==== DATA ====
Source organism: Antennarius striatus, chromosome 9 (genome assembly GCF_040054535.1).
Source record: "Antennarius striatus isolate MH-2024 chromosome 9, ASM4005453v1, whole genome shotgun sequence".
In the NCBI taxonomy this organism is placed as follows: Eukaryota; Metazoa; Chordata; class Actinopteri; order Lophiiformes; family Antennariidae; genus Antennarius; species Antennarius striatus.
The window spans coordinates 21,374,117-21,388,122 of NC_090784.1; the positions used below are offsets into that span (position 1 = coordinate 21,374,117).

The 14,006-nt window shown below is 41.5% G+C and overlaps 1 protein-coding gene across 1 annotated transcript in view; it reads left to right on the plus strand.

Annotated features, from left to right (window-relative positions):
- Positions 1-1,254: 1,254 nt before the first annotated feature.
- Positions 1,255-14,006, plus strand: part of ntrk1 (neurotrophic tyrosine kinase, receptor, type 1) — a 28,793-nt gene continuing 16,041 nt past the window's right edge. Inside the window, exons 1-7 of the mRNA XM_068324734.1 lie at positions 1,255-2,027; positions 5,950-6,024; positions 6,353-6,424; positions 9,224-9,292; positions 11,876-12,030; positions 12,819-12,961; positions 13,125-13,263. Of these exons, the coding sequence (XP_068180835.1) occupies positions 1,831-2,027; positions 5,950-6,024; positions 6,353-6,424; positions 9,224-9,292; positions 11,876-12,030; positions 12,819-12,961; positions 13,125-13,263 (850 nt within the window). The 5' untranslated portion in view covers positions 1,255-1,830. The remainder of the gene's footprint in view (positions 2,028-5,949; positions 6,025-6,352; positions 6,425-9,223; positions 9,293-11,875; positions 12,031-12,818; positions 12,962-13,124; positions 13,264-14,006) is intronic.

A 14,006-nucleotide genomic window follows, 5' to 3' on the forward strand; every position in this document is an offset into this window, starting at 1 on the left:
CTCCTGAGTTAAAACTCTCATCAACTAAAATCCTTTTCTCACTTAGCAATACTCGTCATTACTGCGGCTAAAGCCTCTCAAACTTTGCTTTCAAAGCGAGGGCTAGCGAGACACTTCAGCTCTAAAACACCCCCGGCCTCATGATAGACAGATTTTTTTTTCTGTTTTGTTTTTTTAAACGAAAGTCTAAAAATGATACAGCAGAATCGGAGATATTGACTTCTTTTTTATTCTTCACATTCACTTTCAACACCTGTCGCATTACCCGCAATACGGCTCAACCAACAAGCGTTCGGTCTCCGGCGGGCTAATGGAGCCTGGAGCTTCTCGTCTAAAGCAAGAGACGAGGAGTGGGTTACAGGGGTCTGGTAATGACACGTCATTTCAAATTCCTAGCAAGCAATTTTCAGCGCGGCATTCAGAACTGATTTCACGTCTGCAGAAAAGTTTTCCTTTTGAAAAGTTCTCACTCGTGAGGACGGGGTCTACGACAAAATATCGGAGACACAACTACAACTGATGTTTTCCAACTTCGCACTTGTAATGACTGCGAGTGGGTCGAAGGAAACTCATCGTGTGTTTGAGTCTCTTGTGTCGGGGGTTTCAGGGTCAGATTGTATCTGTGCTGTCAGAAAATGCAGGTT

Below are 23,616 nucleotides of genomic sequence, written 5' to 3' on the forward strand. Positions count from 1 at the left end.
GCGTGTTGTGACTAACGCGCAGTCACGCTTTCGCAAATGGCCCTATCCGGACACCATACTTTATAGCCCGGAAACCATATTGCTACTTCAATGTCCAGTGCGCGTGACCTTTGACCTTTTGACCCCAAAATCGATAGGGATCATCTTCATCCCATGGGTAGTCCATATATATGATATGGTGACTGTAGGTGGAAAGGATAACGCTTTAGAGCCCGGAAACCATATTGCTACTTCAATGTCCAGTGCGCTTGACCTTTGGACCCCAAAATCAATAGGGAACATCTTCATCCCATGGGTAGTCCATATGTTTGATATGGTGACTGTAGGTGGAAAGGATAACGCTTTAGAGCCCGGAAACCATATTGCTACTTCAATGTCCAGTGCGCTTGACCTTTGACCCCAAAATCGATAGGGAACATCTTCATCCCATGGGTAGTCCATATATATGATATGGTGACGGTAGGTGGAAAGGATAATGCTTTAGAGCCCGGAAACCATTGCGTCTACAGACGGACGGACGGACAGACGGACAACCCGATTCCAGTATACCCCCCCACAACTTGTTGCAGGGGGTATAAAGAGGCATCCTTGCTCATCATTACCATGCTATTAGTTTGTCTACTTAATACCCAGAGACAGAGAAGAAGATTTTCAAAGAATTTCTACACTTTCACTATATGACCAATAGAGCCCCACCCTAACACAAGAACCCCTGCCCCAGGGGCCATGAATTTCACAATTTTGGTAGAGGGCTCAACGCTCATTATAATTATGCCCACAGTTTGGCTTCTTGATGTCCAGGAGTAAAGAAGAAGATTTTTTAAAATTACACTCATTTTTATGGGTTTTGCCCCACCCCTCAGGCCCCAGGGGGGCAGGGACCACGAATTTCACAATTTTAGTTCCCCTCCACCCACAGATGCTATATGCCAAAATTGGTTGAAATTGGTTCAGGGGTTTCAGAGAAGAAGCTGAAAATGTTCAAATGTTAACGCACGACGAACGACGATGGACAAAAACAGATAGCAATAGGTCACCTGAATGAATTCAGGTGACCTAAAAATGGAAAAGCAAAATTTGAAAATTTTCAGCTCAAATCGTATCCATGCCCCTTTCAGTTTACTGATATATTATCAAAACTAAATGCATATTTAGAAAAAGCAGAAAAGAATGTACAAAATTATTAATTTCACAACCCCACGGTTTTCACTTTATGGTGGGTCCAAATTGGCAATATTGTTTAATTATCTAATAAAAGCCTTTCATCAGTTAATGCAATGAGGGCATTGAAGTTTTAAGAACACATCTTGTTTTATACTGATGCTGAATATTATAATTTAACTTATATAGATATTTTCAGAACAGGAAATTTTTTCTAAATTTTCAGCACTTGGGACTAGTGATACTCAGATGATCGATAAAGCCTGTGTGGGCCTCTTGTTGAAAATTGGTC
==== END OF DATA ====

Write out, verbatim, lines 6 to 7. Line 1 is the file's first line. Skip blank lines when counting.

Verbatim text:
Annotated features, from left to right (window-relative positions):
- Positions 1-1,254: 1,254 nt before the first annotated feature.